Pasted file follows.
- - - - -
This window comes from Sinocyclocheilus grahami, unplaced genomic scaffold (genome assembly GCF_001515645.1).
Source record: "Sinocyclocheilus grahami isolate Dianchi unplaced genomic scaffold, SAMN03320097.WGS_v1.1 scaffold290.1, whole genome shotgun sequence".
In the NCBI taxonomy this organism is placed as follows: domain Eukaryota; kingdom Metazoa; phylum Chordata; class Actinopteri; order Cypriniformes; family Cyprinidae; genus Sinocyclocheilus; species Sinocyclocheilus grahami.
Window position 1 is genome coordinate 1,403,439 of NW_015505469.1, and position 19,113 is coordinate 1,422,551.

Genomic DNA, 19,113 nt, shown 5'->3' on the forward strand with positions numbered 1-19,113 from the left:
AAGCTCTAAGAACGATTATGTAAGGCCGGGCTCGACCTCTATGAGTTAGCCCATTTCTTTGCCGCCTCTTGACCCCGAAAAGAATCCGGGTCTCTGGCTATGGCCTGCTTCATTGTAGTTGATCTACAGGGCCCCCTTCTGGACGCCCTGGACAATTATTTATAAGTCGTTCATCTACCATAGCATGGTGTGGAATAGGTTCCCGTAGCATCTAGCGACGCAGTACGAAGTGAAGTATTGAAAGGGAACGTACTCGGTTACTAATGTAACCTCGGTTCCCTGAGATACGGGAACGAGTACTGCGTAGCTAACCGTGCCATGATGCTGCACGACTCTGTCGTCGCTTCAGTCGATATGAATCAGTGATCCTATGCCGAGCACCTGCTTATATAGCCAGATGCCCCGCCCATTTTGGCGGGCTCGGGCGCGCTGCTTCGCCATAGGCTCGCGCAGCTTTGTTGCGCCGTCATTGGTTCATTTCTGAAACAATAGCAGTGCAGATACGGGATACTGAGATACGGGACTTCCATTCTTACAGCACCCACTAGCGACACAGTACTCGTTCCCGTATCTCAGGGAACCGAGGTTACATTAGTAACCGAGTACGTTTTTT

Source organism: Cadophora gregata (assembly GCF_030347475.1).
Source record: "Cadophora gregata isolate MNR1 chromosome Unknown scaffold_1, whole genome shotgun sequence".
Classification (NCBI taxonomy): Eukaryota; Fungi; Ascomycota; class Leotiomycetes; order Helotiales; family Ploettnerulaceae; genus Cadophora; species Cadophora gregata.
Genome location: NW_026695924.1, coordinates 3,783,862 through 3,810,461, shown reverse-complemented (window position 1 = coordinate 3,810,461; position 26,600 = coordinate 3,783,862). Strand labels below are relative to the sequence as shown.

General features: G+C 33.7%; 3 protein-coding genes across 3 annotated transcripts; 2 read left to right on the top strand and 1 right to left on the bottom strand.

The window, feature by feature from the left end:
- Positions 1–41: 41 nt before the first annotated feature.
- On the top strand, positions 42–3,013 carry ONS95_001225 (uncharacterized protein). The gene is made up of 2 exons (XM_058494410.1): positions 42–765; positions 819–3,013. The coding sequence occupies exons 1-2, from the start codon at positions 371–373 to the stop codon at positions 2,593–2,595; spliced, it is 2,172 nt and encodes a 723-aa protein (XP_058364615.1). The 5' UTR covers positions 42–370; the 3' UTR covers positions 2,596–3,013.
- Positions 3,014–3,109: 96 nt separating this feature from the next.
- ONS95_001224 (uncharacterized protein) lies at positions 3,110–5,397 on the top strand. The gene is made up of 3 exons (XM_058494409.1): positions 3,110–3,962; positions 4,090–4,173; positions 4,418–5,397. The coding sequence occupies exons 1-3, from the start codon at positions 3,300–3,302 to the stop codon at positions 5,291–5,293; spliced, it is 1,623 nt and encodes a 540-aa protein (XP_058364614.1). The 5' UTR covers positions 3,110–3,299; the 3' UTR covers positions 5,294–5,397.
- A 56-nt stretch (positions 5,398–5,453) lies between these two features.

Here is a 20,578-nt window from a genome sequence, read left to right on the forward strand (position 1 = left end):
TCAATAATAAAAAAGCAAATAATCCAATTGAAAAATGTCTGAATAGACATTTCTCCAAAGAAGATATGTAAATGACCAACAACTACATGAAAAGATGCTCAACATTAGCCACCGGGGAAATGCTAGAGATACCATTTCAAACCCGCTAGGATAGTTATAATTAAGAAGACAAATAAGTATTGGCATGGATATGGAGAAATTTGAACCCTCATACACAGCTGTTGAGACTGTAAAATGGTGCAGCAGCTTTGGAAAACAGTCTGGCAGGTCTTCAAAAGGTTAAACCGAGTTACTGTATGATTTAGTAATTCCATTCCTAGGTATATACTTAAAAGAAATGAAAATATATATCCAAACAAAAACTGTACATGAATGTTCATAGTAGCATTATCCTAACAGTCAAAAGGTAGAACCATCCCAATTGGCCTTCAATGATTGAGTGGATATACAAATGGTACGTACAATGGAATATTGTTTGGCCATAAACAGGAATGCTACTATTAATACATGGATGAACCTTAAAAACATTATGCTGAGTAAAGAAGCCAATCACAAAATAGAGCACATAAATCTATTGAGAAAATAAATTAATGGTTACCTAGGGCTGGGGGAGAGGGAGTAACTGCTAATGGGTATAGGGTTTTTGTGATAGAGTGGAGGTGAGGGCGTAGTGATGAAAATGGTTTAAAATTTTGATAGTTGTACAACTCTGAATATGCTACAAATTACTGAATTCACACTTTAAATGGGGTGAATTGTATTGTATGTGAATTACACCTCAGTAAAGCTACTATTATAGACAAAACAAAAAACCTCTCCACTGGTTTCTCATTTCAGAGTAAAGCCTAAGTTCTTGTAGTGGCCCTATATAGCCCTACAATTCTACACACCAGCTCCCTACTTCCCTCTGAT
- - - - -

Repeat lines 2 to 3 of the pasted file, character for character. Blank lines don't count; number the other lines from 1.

Source record: "Sinocyclocheilus grahami isolate Dianchi unplaced genomic scaffold, SAMN03320097.WGS_v1.1 scaffold290.1, whole genome shotgun sequence".
In the NCBI taxonomy this organism is placed as follows: domain Eukaryota; kingdom Metazoa; phylum Chordata; class Actinopteri; order Cypriniformes; family Cyprinidae; genus Sinocyclocheilus; species Sinocyclocheilus grahami.